Compound Interest: What It Means To You
What financial planners call the “miracle of compound interest” contains both a potential blessing and a curse for young people investing in their future. Compound interest describes what happens to money owed or invested over long periods of time. Here’s the arithmetic in a nutshell.
Suppose you borrow $1,000 at an annual interest rate of 10%. (Most interest rates are below 10%, but I’m using that number to simplify the example.) If you pay nothing to reduce your debt, at the end of a year you will owe the lender $1,100. If you go a second year without paying anything back, you will owe $1,100 + $110 = $1,210 and so on. If you extend the arithmetic, you will find that (assuming no payments and the same interest rate) the original amount owed will double in a little more than seven years.
And this is exactly what happens to many people who borrow large amounts of money for student loans. They borrow tens of thousands of dollars to finance a college education, then end up in low-paying jobs that barely cover living expenses, leaving them with little or no extra money to pay back their student loans. Interest accumulates on their loans and they — or their parents — never are able to dig themselves out of a hole. A recent report analyzing Parent PLUS loans, the most expensive type of federal student loan that parents can take out to pay for their kids’ higher educations, found that the average PLUS loan borrower still has 55% of the initial balance remaining after 10 years of repayment — and 38% after 20 years. The report said that most parents spend more time paying off student debt for their kids than they do raising them.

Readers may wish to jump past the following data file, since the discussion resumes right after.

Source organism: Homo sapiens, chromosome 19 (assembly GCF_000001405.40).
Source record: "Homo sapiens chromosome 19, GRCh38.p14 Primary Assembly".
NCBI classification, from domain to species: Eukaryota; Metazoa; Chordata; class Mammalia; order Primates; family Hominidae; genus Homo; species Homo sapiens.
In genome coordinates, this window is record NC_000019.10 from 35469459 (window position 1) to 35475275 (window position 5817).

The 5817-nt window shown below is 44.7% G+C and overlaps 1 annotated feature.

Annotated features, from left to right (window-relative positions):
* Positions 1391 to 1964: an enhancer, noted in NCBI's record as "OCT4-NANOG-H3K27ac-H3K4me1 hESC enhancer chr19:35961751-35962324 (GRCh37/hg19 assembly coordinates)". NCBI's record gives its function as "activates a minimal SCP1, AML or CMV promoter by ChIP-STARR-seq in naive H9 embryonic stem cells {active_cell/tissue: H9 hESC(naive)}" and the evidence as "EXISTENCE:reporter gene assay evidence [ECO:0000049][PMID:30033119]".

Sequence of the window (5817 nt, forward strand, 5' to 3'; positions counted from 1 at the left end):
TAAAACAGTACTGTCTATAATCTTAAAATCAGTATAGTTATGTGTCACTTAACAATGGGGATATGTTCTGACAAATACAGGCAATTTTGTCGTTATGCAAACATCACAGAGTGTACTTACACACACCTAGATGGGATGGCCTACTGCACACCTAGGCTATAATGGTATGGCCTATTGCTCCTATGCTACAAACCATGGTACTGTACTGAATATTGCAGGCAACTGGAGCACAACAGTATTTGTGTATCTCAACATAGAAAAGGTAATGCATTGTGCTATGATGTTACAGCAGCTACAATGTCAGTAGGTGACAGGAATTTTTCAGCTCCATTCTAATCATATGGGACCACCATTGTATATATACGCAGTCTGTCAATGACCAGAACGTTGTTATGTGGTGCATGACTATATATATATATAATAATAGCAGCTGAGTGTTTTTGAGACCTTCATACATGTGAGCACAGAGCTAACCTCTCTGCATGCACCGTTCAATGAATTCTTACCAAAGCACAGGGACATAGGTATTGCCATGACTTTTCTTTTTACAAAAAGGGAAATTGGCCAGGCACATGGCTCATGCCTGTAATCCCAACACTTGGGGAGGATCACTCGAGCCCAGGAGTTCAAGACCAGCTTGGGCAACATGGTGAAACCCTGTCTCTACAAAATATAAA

That’s the bad news. Now let’s look at the flip side of compound interest.
Suppose instead of borrowing $1,000 at 10% annual interest, you invest that amount each year in a savings or retirement fund with the same percentage return and do not take any money out of the account. The same arithmetic applies. At the end of two years, that initial $1,000 will have grown to $1,210 and so on down the line, doubling every seven years. If you start putting away thousands of dollars a year every year starting when you’re in your 20s or 30s, you may well end up with retirement funds of well over a million dollars. You might even be able to retire from work well before the typical age of the mid-60s.
Young people generally don’t think much about retirement when it is decades away, but long-term savings are also available to withdraw to meet emergency expenses or luxuries you can only dream about when young and struggling to make ends meet.
Here’s the kicker, though. In order to experience the miracle of compound interest, you need to have enough income to cover reasonable living expenses and still have a significant amount left over to invest for the long term. That’s almost impossible to do when you have student loan debt to pay off on a modest income.
It’s much more doable when you finance or trade education at a fraction of the cost, or even enjoy it for free thanks to an apprenticeship or employer’s training program. Treat yourself and/or your parents to a better life by exploring the trades.